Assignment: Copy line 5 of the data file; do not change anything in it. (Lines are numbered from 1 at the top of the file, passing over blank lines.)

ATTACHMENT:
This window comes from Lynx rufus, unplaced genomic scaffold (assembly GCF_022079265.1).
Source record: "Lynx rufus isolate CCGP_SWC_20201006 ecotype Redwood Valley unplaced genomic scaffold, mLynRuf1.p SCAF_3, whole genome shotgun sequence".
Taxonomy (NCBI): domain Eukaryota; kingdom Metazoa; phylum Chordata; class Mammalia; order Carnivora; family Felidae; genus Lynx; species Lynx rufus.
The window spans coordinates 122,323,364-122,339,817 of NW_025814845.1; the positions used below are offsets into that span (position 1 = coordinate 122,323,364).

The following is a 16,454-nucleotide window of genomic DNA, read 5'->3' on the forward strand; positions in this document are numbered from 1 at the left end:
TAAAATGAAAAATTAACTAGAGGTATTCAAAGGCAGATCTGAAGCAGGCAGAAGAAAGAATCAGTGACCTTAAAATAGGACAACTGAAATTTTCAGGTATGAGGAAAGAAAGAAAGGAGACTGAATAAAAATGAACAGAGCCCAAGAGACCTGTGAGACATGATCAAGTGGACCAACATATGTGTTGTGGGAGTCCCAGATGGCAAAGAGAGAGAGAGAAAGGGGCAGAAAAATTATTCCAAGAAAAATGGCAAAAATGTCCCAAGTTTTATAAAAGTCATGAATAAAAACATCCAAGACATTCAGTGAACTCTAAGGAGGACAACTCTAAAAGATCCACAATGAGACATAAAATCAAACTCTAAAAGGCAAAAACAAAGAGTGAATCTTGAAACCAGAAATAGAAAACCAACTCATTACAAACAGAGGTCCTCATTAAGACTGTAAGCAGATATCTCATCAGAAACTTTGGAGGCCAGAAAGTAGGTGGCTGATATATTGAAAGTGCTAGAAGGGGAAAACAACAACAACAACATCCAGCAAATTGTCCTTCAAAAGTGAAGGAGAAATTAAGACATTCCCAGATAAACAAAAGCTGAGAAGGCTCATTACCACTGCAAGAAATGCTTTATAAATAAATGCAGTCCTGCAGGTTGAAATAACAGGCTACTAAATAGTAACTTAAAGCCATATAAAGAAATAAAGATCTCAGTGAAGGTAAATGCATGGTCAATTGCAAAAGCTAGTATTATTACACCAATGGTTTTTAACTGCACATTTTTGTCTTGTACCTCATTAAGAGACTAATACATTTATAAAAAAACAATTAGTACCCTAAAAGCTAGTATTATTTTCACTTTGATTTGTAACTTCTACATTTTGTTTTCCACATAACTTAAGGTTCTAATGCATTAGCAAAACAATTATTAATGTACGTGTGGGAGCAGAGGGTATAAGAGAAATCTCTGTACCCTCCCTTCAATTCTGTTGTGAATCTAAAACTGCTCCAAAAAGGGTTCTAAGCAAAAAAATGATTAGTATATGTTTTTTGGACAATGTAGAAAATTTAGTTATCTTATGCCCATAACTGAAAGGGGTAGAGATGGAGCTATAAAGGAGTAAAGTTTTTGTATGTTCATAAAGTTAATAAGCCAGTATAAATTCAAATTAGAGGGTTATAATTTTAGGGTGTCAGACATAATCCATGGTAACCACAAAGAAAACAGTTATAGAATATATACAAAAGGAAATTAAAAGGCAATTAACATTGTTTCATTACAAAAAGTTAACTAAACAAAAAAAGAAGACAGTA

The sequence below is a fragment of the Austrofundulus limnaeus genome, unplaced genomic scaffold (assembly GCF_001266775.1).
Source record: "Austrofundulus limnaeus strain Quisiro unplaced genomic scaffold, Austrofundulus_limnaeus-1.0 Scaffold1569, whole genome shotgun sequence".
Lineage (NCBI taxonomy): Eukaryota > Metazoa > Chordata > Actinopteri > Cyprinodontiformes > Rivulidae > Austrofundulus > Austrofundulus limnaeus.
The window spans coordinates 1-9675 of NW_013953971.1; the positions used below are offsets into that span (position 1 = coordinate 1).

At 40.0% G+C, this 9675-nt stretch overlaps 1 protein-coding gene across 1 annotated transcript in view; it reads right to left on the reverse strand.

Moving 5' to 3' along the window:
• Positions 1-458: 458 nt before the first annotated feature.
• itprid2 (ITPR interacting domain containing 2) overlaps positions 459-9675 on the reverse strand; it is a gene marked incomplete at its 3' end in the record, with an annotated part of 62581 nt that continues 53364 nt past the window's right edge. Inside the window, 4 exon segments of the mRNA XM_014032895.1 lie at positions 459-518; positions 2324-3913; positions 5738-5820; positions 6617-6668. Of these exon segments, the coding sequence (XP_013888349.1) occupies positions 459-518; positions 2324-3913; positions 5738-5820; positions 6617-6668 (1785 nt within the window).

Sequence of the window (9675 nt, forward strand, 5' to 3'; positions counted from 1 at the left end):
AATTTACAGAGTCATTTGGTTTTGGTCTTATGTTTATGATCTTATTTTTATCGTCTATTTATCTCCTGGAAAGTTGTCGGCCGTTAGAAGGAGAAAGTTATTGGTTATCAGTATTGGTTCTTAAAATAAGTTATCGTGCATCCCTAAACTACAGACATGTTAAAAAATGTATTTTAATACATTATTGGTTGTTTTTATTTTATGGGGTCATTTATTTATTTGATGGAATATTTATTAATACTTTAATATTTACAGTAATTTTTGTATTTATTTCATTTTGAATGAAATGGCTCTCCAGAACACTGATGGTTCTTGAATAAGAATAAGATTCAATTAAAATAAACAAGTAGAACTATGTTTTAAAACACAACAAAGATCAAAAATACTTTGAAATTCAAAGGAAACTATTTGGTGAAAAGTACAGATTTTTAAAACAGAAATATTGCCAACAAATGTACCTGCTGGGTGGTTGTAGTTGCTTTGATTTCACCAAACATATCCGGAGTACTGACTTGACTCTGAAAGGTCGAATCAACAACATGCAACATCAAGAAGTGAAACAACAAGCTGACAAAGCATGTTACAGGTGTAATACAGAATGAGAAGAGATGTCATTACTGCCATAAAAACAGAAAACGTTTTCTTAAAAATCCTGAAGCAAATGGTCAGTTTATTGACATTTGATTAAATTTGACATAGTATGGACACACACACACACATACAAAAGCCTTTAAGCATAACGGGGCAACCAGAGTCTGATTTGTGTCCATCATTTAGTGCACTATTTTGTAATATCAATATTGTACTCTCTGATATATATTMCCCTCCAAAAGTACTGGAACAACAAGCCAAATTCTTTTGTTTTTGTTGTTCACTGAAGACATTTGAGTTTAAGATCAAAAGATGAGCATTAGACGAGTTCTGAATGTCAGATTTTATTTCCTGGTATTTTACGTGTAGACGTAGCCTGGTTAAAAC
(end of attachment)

The following is a 16,454-nucleotide window of genomic DNA, read 5'->3' on the forward strand; positions in this document are numbered from 1 at the left end: